13. Here I draw on the work of Nikhil Pal Singh, who has analyzed the universalist rhetoric of the US in the same postwar era: “Behind the liberal notion of universal human capacity has been a thicket of delimiting ‘social credentials’—cultural, historical, material, biological, and psychological ‘preconditions’—for which race (and gender) have proved to be highly durable shorthand and broadly disseminating rubrics” (Black Is a Country: Race and the Unfinished Struggle for Democracy [Cambridge, MA: Harvard University Press, 2004], 29).
14. Lionel Trilling, The Liberal Imagination (New York: New York Review of Books, 2008), 53.
15. “Butler and Erskine Make Speeches at University’s Opening Exercises,” Columbia Daily Spectator, September 26, 1919, 1.
16. Butler’s insistence that faculty take a loyalty oath to the United States prompted several faculty members, including Charles A. Beard, Thorstein Veblen, and John Dewey, to found the New School for Faculty Research. See Carol S. Gruber, Mars and Minerva: World War I and the Uses of Higher Learning in America (Baton Rouge: Louisiana State University Press, 1975).
17. “Butler and Erskine Make Speeches,” 3.
18. John Erskine, My Life as a Teacher (Philadelphia: J. B. Lippincott, 1948), 155.
19. Erskine, 156.
20. Quoted in Erskine, 156.
21. Harvard Committee, General Education in a Free Society, 243. Some seventy years earlier, the churchman John Henry Newman laid out the Miltonian framework for liberal education in his treatise of 1852, The Idea of the University, which tied the university to the making of “gentlemen” of independent mind, self-directed learning, and deep sympathy. For a brief and effective analysis of Newman’s impact on the general education movement, see Harpham, Humanities and the Dream of America, 126–28.
22. Geyer emphasizes the modernity, and specifically the state-based industrial modernity, of education (“Multiculturalism,” 501).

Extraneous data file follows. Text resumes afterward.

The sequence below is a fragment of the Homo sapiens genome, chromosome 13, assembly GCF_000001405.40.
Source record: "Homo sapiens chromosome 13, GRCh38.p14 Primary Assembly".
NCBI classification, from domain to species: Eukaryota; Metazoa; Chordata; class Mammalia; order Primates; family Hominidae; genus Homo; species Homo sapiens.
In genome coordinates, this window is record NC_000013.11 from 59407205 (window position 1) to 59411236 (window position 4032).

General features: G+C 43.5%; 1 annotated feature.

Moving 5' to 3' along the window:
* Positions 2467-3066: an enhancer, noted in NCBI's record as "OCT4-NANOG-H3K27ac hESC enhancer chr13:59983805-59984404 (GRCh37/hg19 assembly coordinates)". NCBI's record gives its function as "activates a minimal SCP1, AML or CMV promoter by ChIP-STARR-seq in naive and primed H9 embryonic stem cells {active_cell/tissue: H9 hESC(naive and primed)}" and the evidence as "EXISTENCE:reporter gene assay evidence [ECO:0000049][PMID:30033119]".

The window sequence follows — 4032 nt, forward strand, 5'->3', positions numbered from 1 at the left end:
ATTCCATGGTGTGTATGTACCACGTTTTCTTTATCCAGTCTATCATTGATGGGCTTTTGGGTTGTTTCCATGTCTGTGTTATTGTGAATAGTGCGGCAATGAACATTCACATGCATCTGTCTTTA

23. Ferguson examines the racial dimension of land-grant schools, which promoted a version of professionalism that formed a counterpoint to both slavery and indigeneity (Reorder of Things, 85).
24. Chatterjee and Maira, Imperial University, 63.
25. Erskine, My Life as a Teacher, 155.
26. Erskine, 153.
27. Singh, Liberalism and Empire, 18. See David Hollinger, Post-Ethnic America: Beyond Multiculturalism (New York: Basic Books, 1995).
28. For an exhaustive accounting of the Chicago Great Books idea and its influence on postwar institutions such as the Aspen Institute, see James Sloan Allen, The Romance of Commerce and Culture: Capitalism, Modernism, and the Chicago-Aspen Crusade for Cultural Reform (Boulder: University Press of Colorado, 2002).
29. Lionel Trilling, Beyond Culture: Essays on Literature and Learning (New York: Harcourt Brace Jovanovich, 1979), 183.
31. Lionel Trilling, “The Van Amringe and Keppel Eras,” in A History of Columbia College on Morningside, ed. Dwight C. Miner (New York: Columbia University Press, 1954), 19.
32. Edward Shoben, Lionel Trilling (New York: F. Ungar, 1981), 20–25.
33. Frank Kermode, “Dissociation of Sensibility,” Kenyon Review 12.4 (1957): 169.
34. John Paul Russo examines Richards’s thought in the context of the dichotomy between intellect and sensibility, or, more broadly, science and literature, as it was theorized from Arnold to Eliot. See Russo, I. A. Richards: His Life and Work (New York: Routledge, 1989), 146.
35. Russo, 430–40.
36. Harvard Committee, General Education in a Free Society, 75.
37. Robert Henn argues that the university became Trilling’s “model for both an ideal of intellectual freedom and . . . the bureaucratized intellectual labor underlying the flaws of contemporary liberalism itself” (“Trilling’s University and the Creation of Postmodernism,” Arizona Quarterly 65.1 : 59).
38. Trilling, Liberal Imagination, 288–90.
39. Trilling, xxi.
40. Trilling, 255–80.
41. Trilling, 262.
42. Trilling, 53.
43. Jacques Barzun, “The Imagination of the Real, or Ideas and Their Environment,” in Art, Politics, and Will: Essays in Honor of Lionel Trilling, ed. Quentin Anderson, Stephen Donadio, and Steven Marcus (New York: Basic Books, 1977), 5.
44. Barzun, 5.
45. Looking back on this era, Trilling would describe the intellectual atmosphere around Columbia as one in which educational theory was dominant, “devoted to making ever more cogent its conception of what a liberal and humane education consists in.” See Trilling, “The Uncertain Future of the Humanistic Educational Ideal,” American Scholar 44.1 (1974–75): 54.
46. A brief history and overview of The Reader’s Subscription Book Club and The Mid-Century Book Club can be found in Jacques Barzun, A Company of Readers, ed. Arthur Krystal (New York: Free Press, 2001), xi–xix.
47. Trilling, Beyond Culture, 186.
48. President’s Commission on Higher Education, Higher Education for American Democracy: A Report of The President’s Commission on Higher Education (New York: Harper & Brothers, 1947), 8.